The work of Jesus was finished before it was finished.
This is the way that God works within us, he sees us as his perfect, finished creation before we actually are.
Jesus then prays that they would be protected by the Father.
Jesus has done his part on protecting the disciples throughout his time with them.
None had been lost except for Judas, and he was lost not because of a failure on Jesus’ part, but because Scripture had to be fulfilled and he was acting on behalf of the devil.
But Jesus prays for their protection because they are remaining in the world.
The disciples aren’t going to follow Jesus (at least not yet) instead they are going to stay in the world.
This is important to take notice of, because as Christians, sometimes our attitude is one of withdrawal.
Jesus doesn’t pray that the disciples be taken away, excluded from the rest of the world, instead he prays that they would be protected while they are in the world.
Jesus doesn’t want the disciples to become like the Pharisees, who distanced themselves from everyone else so that they wouldn’t be considered “dirty” or “unclean.”
Yet, Christians often feel this way or go through periods of times where we feel like we have to almost be hermits from the rest of the world.
We can feel this way after having moments of intense closeness with God.
I know it is a feeling that is often felt after a week of church camp.
Let’s just stay at church camp, stay away from some of the world.
John Stott describes this mindset as a “rabbit hole Christian.”
The kind who pops his head out of his hole, leaves his Christian roommate in the morning and runs to class, only to search for another Christian to sit by.
When supper comes he sits with Christians from his dorm at one table and thinks, “What a witness!”
From there he goes to his all Christian Bible study where they pray for the non believers in their dorm.
But thank goodness his floor has mostly Christians!
Then he makes it back to his Christian roommate.
He managed to make it through the day and the only time with others in the world were when he went from one Christian meeting to another.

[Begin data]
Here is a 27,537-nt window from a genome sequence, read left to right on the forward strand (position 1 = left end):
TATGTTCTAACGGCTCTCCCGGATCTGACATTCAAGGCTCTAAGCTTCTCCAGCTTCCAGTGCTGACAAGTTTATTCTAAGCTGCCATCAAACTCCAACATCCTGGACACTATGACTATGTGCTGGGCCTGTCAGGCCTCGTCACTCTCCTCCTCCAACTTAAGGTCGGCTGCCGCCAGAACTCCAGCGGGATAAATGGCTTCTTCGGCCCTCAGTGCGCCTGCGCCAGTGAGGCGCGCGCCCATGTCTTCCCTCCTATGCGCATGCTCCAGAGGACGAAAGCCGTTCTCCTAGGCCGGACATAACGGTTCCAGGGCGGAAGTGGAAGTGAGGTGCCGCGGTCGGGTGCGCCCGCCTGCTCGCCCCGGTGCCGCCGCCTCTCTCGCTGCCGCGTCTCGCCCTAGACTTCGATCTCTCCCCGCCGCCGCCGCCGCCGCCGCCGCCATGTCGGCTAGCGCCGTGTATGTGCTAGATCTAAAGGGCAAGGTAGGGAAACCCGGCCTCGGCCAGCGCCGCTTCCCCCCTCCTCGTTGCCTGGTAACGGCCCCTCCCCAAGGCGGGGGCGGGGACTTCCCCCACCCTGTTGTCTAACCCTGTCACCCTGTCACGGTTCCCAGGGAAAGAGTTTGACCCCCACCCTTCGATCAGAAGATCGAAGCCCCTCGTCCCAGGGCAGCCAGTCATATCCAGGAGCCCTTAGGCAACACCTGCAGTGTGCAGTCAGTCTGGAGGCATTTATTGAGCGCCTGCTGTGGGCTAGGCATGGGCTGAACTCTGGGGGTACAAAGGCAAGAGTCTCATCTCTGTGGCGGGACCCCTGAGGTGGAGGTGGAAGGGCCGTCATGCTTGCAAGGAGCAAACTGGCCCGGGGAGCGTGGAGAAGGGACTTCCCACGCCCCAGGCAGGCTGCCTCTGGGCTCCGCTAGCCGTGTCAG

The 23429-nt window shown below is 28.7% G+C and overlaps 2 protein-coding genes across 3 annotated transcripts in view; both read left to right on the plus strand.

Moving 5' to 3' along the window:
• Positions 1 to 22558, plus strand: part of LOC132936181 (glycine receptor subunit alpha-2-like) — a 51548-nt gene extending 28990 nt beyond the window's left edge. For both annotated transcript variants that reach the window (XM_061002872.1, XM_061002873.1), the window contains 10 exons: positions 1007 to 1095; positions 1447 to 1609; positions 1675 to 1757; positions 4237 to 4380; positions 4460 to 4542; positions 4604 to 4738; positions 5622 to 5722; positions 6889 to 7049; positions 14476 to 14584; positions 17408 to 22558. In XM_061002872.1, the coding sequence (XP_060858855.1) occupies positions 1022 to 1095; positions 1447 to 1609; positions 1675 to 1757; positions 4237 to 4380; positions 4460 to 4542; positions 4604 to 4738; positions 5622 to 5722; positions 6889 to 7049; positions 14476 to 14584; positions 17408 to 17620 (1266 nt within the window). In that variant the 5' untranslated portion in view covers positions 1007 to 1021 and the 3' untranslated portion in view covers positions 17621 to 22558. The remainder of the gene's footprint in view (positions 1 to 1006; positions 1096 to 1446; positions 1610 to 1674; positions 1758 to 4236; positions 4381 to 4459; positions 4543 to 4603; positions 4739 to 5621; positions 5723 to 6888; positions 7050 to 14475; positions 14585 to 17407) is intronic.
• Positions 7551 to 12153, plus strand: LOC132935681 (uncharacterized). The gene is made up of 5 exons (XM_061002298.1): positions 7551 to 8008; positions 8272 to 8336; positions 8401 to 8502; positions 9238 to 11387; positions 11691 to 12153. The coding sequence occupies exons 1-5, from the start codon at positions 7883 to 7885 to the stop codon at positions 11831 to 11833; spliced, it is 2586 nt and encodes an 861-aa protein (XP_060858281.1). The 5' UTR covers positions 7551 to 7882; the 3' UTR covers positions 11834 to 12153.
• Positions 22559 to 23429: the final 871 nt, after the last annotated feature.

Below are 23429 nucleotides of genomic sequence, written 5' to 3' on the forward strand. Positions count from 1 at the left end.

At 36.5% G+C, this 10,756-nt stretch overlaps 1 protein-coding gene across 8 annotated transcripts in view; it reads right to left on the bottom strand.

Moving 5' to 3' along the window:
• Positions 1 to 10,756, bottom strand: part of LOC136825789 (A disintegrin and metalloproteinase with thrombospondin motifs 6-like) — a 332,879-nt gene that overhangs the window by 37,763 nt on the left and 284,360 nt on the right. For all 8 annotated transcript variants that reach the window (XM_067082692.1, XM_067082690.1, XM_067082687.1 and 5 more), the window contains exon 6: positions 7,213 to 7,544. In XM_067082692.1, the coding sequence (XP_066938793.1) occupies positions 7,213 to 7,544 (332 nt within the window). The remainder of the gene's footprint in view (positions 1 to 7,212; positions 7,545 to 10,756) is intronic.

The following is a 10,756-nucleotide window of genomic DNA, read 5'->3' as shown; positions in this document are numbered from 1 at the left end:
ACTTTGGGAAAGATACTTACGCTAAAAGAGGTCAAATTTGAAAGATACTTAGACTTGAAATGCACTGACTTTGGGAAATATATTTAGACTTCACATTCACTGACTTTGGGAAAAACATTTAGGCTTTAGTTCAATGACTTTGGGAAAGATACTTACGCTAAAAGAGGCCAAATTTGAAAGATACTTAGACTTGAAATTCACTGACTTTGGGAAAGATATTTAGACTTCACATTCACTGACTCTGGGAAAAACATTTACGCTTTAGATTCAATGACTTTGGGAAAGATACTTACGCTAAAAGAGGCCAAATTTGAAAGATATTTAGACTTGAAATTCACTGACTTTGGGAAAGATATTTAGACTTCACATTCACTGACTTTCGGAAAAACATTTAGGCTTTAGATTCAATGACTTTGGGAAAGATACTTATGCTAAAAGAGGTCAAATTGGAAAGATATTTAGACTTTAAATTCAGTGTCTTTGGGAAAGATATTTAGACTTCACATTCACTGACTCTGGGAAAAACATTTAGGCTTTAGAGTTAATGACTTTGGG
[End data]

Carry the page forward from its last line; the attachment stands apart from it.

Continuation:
The rabbit hole Christian will do everything they can to not have anything to do with non-believers.
Now, I want to clarify because I don’t want you to think I’m saying something I’m not.
Having Christian friends, and groups to belong to is not a bad thing.
In fact it is good!
It is to your benefit to belong to these groups of believers who can pray for one another and spur each other on.
But it becomes an issue if you only surround yourself with other believers.
It makes it rather difficult to be salt and light in the world.
But on the opposite end of this we are not supposed to become part of the world.
This is what Jesus talks about in the next few verses.
Christians should not isolate themselves from the world nor should they assimilate and become like the world.
Both of these temptations are great for us.
We can desire to be in the world to such a degree that we fall into the temptation of becoming just like it.
But here Jesus prays that the disciples would be sanctified and that they would then live on mission just as Jesus lived.
Followers of Jesus should be as much like him as possible.
Jesus didn’t isolate himself from the people, nor did he become just like them.
Instead, he lived with them in a way that showed them the love of God so that they too might know him as savior.
We can see this in how Hebrews 7:26 and Matthew 11:19 describe Jesus.
Jesus was set apart from sinners yet was a friend to them.
If there was anyone who could be deemed to holy to be near sinners, it is Jesus!
Yet he had a desire to live with them, among them, know them, so that they might believe in him.
To live like Jesus, to live on mission, will take purposeful action for us.
This means going out of your comfort zone, it means meeting new people, having real conversations with people, not just surface level conversations.
While this might seem daunting, we can do this because we know that our salvation is in God’s hands, not ours, and we have the protection of the Father just as the disciples did.
Practically then, there are two things that I believe we should do.